The trial, which fell under the jurisdiction of the probate court over which Allen presides, began on Monday, April 12.
Allen was gratified to see trials begin again. “I’m very happy that we are able to provide this to our citizens and believe it will be the first of many jury trials in Tarrant County.”
The six jurors and one alternate were seated in the jury box with at least six feet between each of them. All participants in the trial must complete a COVID-19 questionnaire and have their temperatures taken, Allen told The Texan. Masks are also required, with exceptions for health reasons.
The court bailiff, Deputy Sheriff Billy Worsham, handles all of the screening. He said he’s had no issues and all the participants have been cooperative.
“I like having people in the court again,” he said.
The local administrative judge, George Gallagher, and all the Tarrant County judges are working hard to decrease the backlog that COVID-19 has caused, Allen affirmed.
Paula Morales, the Tarrant County jury bailiff, told The Texan that the biggest challenge for setting up trials has been the six-foot social distancing requirement because it significantly reduces the number of people who can be in a courtroom.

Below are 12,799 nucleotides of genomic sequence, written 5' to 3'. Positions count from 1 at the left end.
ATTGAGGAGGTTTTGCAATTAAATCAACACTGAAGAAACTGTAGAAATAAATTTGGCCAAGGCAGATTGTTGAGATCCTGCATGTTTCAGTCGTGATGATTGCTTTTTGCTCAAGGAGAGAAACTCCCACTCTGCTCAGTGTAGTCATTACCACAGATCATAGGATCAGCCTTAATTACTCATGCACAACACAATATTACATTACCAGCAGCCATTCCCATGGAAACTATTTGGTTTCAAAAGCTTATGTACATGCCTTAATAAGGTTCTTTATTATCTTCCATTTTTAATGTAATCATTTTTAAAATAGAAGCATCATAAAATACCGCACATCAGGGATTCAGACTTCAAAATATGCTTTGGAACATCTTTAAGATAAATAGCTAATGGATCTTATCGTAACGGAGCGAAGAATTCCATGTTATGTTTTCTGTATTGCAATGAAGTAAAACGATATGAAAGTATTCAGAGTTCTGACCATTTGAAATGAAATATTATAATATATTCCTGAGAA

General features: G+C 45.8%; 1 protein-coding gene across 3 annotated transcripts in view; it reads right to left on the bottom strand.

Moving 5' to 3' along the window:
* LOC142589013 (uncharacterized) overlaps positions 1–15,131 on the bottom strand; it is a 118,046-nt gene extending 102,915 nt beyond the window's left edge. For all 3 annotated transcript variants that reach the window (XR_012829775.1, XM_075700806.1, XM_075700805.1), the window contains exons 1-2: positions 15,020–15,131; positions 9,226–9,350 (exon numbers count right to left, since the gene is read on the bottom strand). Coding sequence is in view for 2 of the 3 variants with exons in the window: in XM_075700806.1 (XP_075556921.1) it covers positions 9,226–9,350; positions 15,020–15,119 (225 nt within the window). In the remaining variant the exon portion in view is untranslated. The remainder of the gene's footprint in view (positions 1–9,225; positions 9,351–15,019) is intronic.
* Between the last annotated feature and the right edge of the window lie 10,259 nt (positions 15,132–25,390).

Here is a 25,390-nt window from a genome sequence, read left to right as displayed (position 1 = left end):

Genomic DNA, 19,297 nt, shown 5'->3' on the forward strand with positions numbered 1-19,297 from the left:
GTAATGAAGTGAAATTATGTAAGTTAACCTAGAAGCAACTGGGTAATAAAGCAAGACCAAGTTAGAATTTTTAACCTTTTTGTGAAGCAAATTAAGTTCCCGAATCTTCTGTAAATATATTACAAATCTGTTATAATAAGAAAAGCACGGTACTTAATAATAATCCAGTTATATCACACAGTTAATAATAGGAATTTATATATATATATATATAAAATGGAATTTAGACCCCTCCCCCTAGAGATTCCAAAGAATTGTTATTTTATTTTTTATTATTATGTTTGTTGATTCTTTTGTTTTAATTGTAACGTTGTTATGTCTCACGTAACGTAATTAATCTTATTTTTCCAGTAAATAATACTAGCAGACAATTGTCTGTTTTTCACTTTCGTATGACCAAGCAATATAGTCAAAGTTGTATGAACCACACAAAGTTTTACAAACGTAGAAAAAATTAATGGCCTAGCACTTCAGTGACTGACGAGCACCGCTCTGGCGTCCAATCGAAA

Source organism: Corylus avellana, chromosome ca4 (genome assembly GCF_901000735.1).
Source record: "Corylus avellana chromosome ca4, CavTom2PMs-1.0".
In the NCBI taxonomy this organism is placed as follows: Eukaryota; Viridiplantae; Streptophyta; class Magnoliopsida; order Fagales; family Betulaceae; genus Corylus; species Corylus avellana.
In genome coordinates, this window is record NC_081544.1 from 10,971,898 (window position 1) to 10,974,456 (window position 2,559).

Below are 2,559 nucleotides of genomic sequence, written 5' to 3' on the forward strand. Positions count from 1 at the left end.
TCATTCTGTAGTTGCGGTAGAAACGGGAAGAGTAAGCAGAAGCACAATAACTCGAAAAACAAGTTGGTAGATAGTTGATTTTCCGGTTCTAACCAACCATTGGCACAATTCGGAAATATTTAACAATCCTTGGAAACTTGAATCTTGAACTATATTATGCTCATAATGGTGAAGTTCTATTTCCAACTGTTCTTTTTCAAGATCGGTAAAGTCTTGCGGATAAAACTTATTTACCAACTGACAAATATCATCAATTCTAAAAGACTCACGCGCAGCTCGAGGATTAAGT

She said the central jury room that can usually hold several hundred is limited to less than a hundred now.
Her team has to work through the logistical challenges of planning the number, location, and time that jurors are called so that the COVID-19 spacing protocols are followed. They expect more trials to take place at the end of April.
In fact, Morales is helping plan a jury trial at the Will Rogers Center Memorial Center in June. Allen said the trial involves too many parties to fit in any of the traditional county courtrooms.
The Texas Supreme Court had limited in-person jury proceedings for nearly a year. On March 5, it issued its 36th Emergency Order allowing for local courts, such as district courts and probate courts, to conduct in-person proceedings as long as health protocols were adopted.
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Kim Roberts is a regional reporter for the Texan in the DFW metroplex area where she has lived for over twenty years. She has a Juris Doctor from Baylor University Law School and a Bachelor's in government from Angelo State University. In her free time, Kim home schools her daughter and coaches high school extemporaneous speaking and apologetics. She has been happily married to her husband for 23 years, has three wonderful children, and two dogs.